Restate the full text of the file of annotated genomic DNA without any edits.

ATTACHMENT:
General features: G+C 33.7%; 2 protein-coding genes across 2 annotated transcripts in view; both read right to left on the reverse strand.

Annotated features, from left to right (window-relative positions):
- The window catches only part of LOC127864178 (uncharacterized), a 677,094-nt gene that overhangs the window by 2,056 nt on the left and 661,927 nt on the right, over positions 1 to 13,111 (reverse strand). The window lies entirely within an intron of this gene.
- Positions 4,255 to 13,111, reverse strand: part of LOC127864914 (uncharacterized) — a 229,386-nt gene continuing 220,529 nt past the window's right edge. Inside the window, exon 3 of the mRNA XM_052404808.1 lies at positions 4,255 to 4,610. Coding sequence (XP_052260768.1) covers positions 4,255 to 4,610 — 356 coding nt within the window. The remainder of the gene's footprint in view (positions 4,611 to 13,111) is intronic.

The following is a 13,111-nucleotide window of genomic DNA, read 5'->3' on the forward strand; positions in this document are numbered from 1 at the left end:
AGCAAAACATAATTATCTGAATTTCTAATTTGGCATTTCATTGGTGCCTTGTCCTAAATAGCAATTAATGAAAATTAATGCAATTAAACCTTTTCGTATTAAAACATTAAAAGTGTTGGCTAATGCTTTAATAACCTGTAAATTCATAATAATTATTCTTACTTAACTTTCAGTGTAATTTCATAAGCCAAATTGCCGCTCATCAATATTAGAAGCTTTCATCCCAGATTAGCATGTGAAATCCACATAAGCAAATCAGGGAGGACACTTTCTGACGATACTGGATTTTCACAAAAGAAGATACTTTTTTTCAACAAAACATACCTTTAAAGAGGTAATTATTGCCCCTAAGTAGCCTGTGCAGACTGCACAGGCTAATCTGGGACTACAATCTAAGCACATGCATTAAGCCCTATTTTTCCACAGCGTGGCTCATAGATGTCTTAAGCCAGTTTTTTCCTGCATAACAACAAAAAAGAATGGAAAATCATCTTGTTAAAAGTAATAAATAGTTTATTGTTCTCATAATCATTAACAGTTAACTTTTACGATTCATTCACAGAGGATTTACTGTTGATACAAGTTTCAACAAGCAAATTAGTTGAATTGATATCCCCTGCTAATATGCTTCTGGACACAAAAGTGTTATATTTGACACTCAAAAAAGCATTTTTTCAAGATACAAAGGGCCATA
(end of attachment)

General features: G+C 33.7%; 2 protein-coding genes across 2 annotated transcripts in view; both read right to left on the reverse strand.

Annotated features, from left to right (window-relative positions):
- The window catches only part of LOC127864178 (uncharacterized), a 677,094-nt gene that overhangs the window by 2,056 nt on the left and 661,927 nt on the right, over positions 1 to 13,111 (reverse strand). The window lies entirely within an intron of this gene.
- Positions 4,255 to 13,111, reverse strand: part of LOC127864914 (uncharacterized) — a 229,386-nt gene continuing 220,529 nt past the window's right edge. Inside the window, exon 3 of the mRNA XM_052404808.1 lies at positions 4,255 to 4,610. Coding sequence (XP_052260768.1) covers positions 4,255 to 4,610 — 356 coding nt within the window. The remainder of the gene's footprint in view (positions 4,611 to 13,111) is intronic.

The following is a 13,111-nucleotide window of genomic DNA, read 5'->3' on the forward strand; positions in this document are numbered from 1 at the left end:
AGCAAAACATAATTATCTGAATTTCTAATTTGGCATTTCATTGGTGCCTTGTCCTAAATAGCAATTAATGAAAATTAATGCAATTAAACCTTTTCGTATTAAAACATTAAAAGTGTTGGCTAATGCTTTAATAACCTGTAAATTCATAATAATTATTCTTACTTAACTTTCAGTGTAATTTCATAAGCCAAATTGCCGCTCATCAATATTAGAAGCTTTCATCCCAGATTAGCATGTGAAATCCACATAAGCAAATCAGGGAGGACACTTTCTGACGATACTGGATTTTCACAAAAGAAGATACTTTTTTTCAACAAAACATACCTTTAAAGAGGTAATTATTGCCCCTAAGTAGCCTGTGCAGACTGCACAGGCTAATCTGGGACTACAATCTAAGCACATGCATTAAGCCCTATTTTTCCACAGCGTGGCTCATAGATGTCTTAAGCCAGTTTTTTCCTGCATAACAACAAAAAAGAATGGAAAATCATCTTGTTAAAAGTAATAAATAGTTTATTGTTCTCATAATCATTAACAGTTAACTTTTACGATTCATTCACAGAGGATTTACTGTTGATACAAGTTTCAACAAGCAAATTAGTTGAATTGATATCCCCTGCTAATATGCTTCTGGACACAAAAGTGTTATATTTGACACTCAAAAAAGCATTTTTTCAAGATACAAAGGGCCATA